While there are a many different types of workout splits you can do – full body, upper/lower, push/pull, or body part splints with your workout design, one aspect that needs some extra consideration is the rep range you’re going to use with the lifts you choose to include.
Different rep ranges are going to target different goals, so it’s critical you understand the differences.
Max Strength Training
If your primary goal at the moment is to develop as much strength as possible and you aren’t as concerned with the size, then you’re going to want to be focusing on compound exercise movements done in the lower rep range.
The compound exercises include squats, deadlifts, rows, bench press, and shoulder press. Each of these movements are going to work a large number of muscle fibers at once, and are also the lifts you’ll be able to generate as much force as possible with (which is important for building maximum strength).
As far as rep range is concerned, since you’re going to be lifting as heavy of a weight as possible, you will have to reduce the reps to compensate
While you can lift using your one rep max, I’d only recommend doing so every few weeks, more as a strength measurement to use as a guide for progress than anything.
A rep range of between three and five total reps is where you should be for the majority of your exercises.
One of the more popular strength workouts out there, the 5 X 5 program, produces terrific results as far as strength gains go and incorporates this lower rep range into the protocol.
It is also important to note that when using this lower rep range, your rest periods will also be slightly longer, usually around the ninety seconds to two minutes range.
Now, if your goal is hypertrophy training on the other hand – focusing more on muscular size than pure muscular strength, you’ll want to bring those rep ranges slightly higher.
It is important to realize the difference between true muscular size gains however and temporary muscular size gains.
If you’ve ever come out of the gym after a good workout using a slightly higher rep range and really feel ‘pumped’ up, you’ve just experienced temporary muscular size gains.
Essentially, this pump is caused by the byproducts that occur in the muscle sarcoplasm as a result of the exercise in the muscles. As these byproducts build up throughout the workout, they will increase the size of the muscles and often add a more vascular appearance.
As you’ve also likely noticed is that this size doesn’t tend to stick. Within a couple of hours, your pump is gone and you’re looking more like you were initially.
True muscular size gains will occur when the actual muscle tissue structure starts changing and you actually build bigger muscles (rather than just the sarcoplasm growing in size). This is usually also more indicative of strength gains as well, so doing some training in the lower rep range in addition to a higher rep range is a smart idea.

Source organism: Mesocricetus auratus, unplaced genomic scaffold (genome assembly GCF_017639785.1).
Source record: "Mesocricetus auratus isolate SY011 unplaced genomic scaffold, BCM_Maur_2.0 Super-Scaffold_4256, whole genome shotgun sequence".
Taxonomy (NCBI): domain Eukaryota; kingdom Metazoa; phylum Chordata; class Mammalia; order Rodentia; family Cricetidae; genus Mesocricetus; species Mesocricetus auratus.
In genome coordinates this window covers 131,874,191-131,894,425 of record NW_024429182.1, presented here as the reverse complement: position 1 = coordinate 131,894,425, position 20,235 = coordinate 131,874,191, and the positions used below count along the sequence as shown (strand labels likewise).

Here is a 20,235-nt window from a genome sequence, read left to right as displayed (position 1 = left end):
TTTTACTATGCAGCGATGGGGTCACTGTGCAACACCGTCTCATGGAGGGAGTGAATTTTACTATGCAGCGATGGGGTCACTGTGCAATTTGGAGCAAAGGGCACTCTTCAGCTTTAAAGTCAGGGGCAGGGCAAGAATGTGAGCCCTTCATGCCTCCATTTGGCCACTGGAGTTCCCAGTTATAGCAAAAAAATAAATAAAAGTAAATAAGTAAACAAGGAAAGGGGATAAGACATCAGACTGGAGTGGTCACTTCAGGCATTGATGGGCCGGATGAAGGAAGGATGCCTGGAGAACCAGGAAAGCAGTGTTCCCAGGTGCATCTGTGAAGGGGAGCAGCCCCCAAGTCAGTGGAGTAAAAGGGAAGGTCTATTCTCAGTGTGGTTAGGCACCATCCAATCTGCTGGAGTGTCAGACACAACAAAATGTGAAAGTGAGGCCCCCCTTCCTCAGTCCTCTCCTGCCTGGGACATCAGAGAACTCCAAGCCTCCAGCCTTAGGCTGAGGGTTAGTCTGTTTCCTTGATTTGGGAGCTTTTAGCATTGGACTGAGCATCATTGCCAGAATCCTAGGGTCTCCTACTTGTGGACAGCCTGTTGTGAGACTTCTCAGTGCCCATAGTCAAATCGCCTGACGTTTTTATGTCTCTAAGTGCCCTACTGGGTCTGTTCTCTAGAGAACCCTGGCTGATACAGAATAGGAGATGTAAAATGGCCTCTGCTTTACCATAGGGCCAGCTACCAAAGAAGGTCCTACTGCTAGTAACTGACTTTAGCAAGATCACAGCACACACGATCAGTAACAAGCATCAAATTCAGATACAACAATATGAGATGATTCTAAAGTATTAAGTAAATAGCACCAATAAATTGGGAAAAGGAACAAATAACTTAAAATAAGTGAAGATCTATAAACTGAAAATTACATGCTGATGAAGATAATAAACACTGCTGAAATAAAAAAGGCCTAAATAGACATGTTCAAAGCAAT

Therefore, if your goal is to gain size, you should do some sessions using a 8-12 rep range to help ‘pump’ your muscles up and increase glycogen depletion (which occurs with higher rep ranges and should be coupled with high carb eating afterwards), while also doing some sessions using a 4-8 rep range for greater strength and true size gains.
Mixing it up like this will also help to prevent a plateau in progress, which often happens when someone sticks to one workout program for a longer period of time.
When it comes to rest between sets using a 8-12 rep range, typically since you’ll be lifting a slightly lighter weight, you can utilize a shorter rest as well. Most people will choose to use between thirty and ninety seconds.
Finally, some people feel the need to bring their rep ranges even higher than 12, moving closer to 15 reps.
The common thought here is that it will help train the muscles more for endurance and keep them ‘long and lean’ in appearance.
While this rep range can prove to be beneficial if you were doing a glycogen depletion workout (as often done when utilizing a keto diet), for most other cases, it really isn’t all that beneficial.
If you’re someone who is training for endurance, you’d be better off training for endurance in the activity that you’re performing (runners would run, cyclists would cycle, etc), and then focus on the 8-12 rep range to see moderate increases in strength.
So, next time you’re putting together your workout program, keep this information in mind. Many people choose to cycle their training throughout the year; focusing on strength, then size, and then backing off slightly to prevent overtraining.
This is usually a good approach because not only does it allow you to build a good, all around level of fitness, but it also helps prevent injuries and keeps boredom levels down.
Taking your goals into consideration though and how your body responds to certain types of training will be the driving factors in determining which rep range you should use the most.